The USS Enterprise from the Star Trek universe utilizes electromagnetic 'deflector' shields to protect itself from space-borne hazards.

Electromagnetic Defense Fields
Tech Level: 12

Two related concepts, the Electrostatic Defense Field and the Plasma Shield, will be discussed in their own articles. Though mentioned many times in passing in science fiction (often called "deflector shields",) a serious discussion of magnetic fields as a physical defense could not be found. Some of what follows is an extrapolation on current research.

The idea of electromagnetic fields as a defensive barrier originates from the golden age of science fiction, when mad scientists and aliens in pulp magazines used fantastic-seeming "fields of force" to create a barrier against attack. In nature, Earth’s magnetic field helps to shield us from both solar and cosmic radiation. In high-energy physics, powerful magnetic fields contain and shape super-hot plasmas and particles travelling at near-light speed.

NASA is also currently looking into integrating active electromagnetic fields into spacecraft hulls to shield them from radiation hazards. Because solar wind particles and cosmic radiation tend to be charged, deflection via active electromagnetic fields are thought to be an effective way to protect a crew during a long-duration space flight outside of Earth’s protective magnetic blanket.

Using such fields as barriers against attack are another matter, however. A defensive magnetic field in principle is fairly easy to generate; all one needs is high grade conductive coils in abundance and a power source. Higher tech levels may use superconducting materials instead, to generate more powerful fields using less energy and less material.

The more powerful you want the field, you either add more wires coils or more current, within limits. Too much current, and the electrical resistance in the wire will generate too much heat, degrading the field or perhaps even melting the conductor. Superconducting systems can handle much more current than normal conducting wires, but even they have limits.

These fields work best against metallic objects, but fields of sufficiently immense strength would be able to deflect almost any kind of normal matter. How far an object can penetrate the field will depend greatly how much mass and inertia is backing it up. Projectiles with sufficient velocity may be able to penetrate magnetic fields no matter how powerful such defenses can be.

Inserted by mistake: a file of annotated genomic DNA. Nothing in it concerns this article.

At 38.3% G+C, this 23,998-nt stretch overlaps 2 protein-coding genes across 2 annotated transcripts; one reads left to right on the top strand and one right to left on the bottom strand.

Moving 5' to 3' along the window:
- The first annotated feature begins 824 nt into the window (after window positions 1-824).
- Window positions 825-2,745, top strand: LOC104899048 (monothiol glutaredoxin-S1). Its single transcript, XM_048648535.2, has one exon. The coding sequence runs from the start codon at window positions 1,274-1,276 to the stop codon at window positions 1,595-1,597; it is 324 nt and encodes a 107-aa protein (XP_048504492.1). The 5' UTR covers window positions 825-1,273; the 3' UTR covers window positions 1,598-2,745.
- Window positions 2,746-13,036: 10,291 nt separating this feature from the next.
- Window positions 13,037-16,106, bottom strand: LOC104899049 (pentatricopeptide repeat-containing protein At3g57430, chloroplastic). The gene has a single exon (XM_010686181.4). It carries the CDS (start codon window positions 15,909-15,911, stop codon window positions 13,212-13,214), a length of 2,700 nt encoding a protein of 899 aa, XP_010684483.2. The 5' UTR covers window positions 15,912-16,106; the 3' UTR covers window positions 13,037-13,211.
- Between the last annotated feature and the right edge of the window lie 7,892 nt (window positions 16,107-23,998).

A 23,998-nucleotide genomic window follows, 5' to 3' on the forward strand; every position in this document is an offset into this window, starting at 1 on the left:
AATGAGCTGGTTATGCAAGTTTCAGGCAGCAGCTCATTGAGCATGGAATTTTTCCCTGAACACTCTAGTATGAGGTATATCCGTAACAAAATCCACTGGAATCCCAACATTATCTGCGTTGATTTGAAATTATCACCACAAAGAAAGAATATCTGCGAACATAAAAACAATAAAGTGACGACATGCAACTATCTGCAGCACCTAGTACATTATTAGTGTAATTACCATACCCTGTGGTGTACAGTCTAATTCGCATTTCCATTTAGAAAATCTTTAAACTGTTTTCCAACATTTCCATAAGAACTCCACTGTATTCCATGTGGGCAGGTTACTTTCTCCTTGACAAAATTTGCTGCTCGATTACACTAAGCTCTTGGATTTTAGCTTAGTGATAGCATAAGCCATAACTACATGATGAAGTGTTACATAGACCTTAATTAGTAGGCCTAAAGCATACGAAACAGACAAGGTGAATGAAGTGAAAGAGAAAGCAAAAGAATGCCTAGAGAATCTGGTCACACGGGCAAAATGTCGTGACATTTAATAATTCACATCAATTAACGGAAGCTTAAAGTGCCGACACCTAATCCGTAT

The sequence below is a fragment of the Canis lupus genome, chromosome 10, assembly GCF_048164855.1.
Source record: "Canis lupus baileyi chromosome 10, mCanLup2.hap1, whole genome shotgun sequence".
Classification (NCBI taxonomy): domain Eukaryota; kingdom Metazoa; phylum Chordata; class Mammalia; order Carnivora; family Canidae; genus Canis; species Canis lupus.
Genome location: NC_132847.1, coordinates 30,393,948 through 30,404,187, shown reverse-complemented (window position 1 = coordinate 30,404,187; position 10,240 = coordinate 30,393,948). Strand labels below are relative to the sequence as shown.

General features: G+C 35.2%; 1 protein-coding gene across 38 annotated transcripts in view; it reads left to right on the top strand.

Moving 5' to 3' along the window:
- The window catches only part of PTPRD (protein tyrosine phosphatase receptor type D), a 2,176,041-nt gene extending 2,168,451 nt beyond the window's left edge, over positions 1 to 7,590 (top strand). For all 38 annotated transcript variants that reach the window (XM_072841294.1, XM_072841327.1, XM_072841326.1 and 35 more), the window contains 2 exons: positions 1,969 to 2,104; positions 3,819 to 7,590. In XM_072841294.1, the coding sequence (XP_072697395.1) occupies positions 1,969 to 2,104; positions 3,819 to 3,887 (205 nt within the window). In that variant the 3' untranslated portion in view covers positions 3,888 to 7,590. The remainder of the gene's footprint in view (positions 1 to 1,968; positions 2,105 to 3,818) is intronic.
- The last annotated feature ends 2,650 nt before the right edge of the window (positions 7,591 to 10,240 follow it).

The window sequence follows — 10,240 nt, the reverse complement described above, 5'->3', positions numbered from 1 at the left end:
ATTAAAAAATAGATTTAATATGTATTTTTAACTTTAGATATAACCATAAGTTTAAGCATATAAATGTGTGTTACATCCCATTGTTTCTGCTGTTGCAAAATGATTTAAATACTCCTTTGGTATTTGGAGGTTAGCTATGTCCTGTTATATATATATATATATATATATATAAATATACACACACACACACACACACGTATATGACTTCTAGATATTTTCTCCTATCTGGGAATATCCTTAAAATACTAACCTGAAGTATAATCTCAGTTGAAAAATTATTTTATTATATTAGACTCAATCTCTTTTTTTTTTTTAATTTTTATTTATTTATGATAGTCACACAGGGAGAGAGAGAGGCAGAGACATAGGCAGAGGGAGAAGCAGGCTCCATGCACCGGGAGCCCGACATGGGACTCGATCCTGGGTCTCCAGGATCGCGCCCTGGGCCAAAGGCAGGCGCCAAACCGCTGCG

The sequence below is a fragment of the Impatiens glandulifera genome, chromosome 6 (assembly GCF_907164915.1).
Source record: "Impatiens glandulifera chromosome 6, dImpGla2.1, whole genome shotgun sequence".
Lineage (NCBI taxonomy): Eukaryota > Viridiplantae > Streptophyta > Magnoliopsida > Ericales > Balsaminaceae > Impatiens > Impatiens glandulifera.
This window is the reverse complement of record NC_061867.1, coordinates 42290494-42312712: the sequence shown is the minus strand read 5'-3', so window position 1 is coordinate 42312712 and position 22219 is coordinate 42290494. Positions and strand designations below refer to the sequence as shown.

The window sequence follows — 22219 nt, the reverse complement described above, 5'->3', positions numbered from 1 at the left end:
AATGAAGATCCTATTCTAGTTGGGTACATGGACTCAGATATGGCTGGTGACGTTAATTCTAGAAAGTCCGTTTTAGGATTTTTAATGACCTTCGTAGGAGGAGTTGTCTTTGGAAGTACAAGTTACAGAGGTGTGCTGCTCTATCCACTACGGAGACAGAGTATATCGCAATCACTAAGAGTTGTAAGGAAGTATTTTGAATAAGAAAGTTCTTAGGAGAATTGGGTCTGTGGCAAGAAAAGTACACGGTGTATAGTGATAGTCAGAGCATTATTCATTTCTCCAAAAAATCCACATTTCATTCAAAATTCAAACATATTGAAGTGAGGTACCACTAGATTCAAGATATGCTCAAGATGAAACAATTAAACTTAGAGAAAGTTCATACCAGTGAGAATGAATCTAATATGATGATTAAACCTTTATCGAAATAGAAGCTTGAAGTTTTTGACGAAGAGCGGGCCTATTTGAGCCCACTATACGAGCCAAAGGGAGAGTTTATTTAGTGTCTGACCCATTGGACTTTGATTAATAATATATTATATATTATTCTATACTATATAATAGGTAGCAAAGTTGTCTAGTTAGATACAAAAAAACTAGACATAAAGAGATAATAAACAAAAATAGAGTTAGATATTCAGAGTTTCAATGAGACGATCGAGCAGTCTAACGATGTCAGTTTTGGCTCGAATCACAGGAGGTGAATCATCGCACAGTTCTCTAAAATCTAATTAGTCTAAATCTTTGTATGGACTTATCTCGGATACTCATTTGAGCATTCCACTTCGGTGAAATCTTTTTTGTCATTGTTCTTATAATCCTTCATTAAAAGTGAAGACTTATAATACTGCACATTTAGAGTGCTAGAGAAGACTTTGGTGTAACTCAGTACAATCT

This technology is usually associated with spacecraft and space stations, mainly because of its previously mentioned potential use in protecting such assets from radiation. It can be used in an atmosphere, but at diminished efficiency; the constant ionization of air molecules will sap away some of the energy of the field.

The principle for using magnetic fields for deflecting attacks is straightforward. Upon encountering field, an incoming projectile will become ionized (if its not already) as electrons on its outermost layers are repelled away by the field. Upon encountering the inner, stronger portions of the field, the now-charged object is pushed away, hopefully curving the trajectory of the incoming projectile away from the ship. Low-powered lasers directed at incoming threats could also help to ionize targets, increasing the potential effectiveness of the field.

Besides physical threats, such fields can also potentially deflect charged particle beams and plasma weapons. They would only have a negligible effect on lasers and neutral particle beams, however, no matter their strength.

One of the big drawbacks to using these fields defensively is their potentially enormous energy drain. Deflecting radiation such as in current NASA proposals does not require great field strength, but larger, speedier threats like micrometeoroids (which at orbital speeds can hit like bullets), missiles, shrapnel, particle beams, and so on require a magnetic field many thousands of times more potent than the one Earth generates naturally. Creating such a field around, say, a tank or a space station would require a constant drain on even potent energy resources.

Another big drawback is the effect the field will have on both operating personnel and nearby electronics. Powerful electromagnetic fields are known to have an effect on long-term health, leading to medical complications later in life. Fields of the strength discussed here could also cause immediate injury (including headaches, nausea, and loss of consciousness) or even outright death.

Electronics will suffer short-circuits, and glitches as their circuits pick up stray charges from the field. In both cases, heavy shielding of the crew and operating equipment may be necessary, adding to design complications and cost. Unfortunately, projectiles fired against the target can also be similarly shielded, nullifying the shield’s effectiveness.

Such defense fields may also play havoc with communications, but this can be at least partially bypassed by extending a shielded radio mast or antenna out past the field.

Other vulnerabilities exist. For ground-based vehicles especially, the presence of incidental conductive material in the field (spent shrapnel, casings, debris, etc) can help sap a field’s strength. A wily enemy could pepper a battlefield with such material with the express purpose of degrading any protective magnetic fields present.

Finally, there is the consideration that in combat, an active electromagnetic defense field would show up like a bright star on enemy sensors, pretty much drawing a large metaphoric bullseye around the target vehicle.


Electromagnetism Basics




Magnetic Shielding for Spacecraft:




Article added 1/17/08